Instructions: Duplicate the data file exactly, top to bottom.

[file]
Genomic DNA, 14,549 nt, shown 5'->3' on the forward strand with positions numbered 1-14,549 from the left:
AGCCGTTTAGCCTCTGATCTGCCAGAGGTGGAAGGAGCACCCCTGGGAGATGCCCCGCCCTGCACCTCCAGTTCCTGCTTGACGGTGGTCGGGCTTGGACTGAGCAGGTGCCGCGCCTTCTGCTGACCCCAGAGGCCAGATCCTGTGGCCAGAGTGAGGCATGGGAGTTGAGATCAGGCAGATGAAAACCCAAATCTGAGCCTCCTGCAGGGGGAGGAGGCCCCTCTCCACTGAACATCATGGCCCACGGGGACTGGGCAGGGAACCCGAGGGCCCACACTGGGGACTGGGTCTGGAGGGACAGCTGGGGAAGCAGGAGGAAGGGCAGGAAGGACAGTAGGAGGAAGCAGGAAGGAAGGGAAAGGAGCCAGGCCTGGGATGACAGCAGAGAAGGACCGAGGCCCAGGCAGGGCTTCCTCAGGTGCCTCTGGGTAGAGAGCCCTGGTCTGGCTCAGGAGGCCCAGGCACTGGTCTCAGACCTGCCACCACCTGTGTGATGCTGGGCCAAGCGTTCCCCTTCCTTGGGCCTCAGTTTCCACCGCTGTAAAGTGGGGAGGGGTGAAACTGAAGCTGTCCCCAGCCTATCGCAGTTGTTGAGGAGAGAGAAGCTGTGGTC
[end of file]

Genomic DNA, 14,549 nt, shown 5'->3' on the forward strand with positions numbered 1-14,549 from the left:
AGCCGTTTAGCCTCTGATCTGCCAGAGGTGGAAGGAGCACCCCTGGGAGATGCCCCGCCCTGCACCTCCAGTTCCTGCTTGACGGTGGTCGGGCTTGGACTGAGCAGGTGCCGCGCCTTCTGCTGACCCCAGAGGCCAGATCCTGTGGCCAGAGTGAGGCATGGGAGTTGAGATCAGGCAGATGAAAACCCAAATCTGAGCCTCCTGCAGGGGGAGGAGGCCCCTCTCCACTGAACATCATGGCCCACGGGGACTGGGCAGGGAACCCGAGGGCCCACACTGGGGACTGGGTCTGGAGGGACAGCTGGGGAAGCAGGAGGAAGGGCAGGAAGGACAGTAGGAGGAAGCAGGAAGGAAGGGAAAGGAGCCAGGCCTGGGATGACAGCAGAGAAGGACCGAGGCCCAGGCAGGGCTTCCTCAGGTGCCTCTGGGTAGAGAGCCCTGGTCTGGCTCAGGAGGCCCAGGCACTGGTCTCAGACCTGCCACCACCTGTGTGATGCTGGGCCAAGCGTTCCCCTTCCTTGGGCCTCAGTTTCCACCGCTGTAAAGTGGGGAGGGGTGAAACTGAAGCTGTCCCCAGCCTATCGCAGTTGTTGAGGAGAGAGAAGCTGTGGTC